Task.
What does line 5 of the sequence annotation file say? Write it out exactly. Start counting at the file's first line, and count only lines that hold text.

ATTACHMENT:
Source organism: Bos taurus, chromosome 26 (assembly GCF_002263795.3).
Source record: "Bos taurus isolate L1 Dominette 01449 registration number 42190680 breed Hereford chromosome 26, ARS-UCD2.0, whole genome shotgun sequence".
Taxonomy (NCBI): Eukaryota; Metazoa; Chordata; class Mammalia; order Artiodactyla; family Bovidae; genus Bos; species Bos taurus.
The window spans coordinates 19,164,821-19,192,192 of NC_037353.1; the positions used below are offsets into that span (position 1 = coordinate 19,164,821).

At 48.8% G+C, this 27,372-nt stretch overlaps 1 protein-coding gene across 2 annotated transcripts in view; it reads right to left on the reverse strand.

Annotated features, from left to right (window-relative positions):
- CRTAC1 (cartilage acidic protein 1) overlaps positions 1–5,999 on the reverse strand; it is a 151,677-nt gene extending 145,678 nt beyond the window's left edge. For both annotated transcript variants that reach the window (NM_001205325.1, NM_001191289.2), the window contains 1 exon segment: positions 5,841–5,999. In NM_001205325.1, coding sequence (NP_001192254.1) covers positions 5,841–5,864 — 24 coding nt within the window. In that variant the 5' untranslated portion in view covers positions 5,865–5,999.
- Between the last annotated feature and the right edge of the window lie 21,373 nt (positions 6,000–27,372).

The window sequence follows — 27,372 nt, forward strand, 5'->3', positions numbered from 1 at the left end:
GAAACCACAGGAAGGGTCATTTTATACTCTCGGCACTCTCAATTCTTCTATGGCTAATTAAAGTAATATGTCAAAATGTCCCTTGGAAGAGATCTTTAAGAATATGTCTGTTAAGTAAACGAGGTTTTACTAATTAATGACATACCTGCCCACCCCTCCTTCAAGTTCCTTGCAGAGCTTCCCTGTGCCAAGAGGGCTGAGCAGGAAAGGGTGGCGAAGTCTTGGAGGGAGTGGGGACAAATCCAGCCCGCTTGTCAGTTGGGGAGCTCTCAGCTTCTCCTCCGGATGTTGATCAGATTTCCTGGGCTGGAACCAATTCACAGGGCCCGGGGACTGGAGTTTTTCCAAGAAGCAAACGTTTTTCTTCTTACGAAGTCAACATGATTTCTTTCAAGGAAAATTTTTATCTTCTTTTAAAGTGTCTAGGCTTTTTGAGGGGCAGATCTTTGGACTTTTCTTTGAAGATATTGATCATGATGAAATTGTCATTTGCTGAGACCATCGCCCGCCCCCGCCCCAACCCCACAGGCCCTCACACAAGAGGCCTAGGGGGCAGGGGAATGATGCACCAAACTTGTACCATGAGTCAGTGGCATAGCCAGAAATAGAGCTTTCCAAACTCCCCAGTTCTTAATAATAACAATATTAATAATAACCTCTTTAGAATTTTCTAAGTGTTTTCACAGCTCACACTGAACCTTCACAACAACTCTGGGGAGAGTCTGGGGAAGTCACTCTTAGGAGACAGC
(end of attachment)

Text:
At 48.8% G+C, this 27,372-nt stretch overlaps 1 protein-coding gene across 2 annotated transcripts in view; it reads right to left on the reverse strand.